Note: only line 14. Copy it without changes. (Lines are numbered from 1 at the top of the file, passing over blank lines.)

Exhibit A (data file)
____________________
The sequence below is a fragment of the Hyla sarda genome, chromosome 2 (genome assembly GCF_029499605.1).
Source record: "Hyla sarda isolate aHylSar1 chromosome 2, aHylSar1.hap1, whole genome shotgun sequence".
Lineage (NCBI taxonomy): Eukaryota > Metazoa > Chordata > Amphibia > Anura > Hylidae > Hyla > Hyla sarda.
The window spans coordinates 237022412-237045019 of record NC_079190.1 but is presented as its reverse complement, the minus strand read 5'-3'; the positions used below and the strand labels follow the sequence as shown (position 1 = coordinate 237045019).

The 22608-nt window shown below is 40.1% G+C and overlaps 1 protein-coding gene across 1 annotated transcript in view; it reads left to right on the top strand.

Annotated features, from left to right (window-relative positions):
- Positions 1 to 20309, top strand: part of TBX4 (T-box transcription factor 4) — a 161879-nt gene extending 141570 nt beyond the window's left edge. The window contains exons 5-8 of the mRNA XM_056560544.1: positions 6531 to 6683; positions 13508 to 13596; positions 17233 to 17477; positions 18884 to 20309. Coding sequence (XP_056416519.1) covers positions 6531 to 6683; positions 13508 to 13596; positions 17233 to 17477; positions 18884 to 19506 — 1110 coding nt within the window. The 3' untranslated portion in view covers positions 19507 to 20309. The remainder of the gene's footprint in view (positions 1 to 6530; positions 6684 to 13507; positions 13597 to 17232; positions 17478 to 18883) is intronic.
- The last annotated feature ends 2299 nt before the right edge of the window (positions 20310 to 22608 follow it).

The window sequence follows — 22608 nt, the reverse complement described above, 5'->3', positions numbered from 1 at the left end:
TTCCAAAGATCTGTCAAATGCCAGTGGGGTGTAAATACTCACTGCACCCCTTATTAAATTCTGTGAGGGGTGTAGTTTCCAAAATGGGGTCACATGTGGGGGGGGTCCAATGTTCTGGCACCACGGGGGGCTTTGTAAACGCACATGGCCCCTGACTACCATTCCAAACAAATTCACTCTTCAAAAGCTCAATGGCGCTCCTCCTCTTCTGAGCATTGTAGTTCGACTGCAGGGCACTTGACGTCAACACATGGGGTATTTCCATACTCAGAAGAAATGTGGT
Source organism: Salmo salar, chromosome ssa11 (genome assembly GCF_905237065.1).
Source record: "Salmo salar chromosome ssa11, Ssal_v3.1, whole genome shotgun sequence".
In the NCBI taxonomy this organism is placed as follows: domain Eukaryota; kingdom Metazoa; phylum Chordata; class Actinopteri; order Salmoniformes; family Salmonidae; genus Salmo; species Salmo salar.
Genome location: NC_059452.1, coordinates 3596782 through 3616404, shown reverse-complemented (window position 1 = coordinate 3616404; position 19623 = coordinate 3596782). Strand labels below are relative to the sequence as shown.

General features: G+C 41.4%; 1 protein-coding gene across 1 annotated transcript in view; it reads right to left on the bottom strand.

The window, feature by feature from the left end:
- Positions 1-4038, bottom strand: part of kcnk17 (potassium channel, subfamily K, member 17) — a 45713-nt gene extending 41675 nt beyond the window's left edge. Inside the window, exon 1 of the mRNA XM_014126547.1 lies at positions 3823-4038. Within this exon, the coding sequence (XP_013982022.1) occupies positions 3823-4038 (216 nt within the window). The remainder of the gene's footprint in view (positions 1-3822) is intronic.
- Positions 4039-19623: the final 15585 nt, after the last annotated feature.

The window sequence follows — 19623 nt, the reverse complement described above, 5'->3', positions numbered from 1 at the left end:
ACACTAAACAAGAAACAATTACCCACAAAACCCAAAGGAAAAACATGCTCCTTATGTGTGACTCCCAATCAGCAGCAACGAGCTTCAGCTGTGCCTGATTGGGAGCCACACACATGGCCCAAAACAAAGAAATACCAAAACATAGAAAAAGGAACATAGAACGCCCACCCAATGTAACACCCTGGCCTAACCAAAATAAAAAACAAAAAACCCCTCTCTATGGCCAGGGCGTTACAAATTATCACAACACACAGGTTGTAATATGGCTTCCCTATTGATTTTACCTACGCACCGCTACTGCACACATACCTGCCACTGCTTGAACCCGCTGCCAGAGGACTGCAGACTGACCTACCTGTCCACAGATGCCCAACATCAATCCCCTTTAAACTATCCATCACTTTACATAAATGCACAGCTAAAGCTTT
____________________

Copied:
Genome location: NC_059452.1, coordinates 3596782 through 3616404, shown reverse-complemented (window position 1 = coordinate 3616404; position 19623 = coordinate 3596782). Strand labels below are relative to the sequence as shown.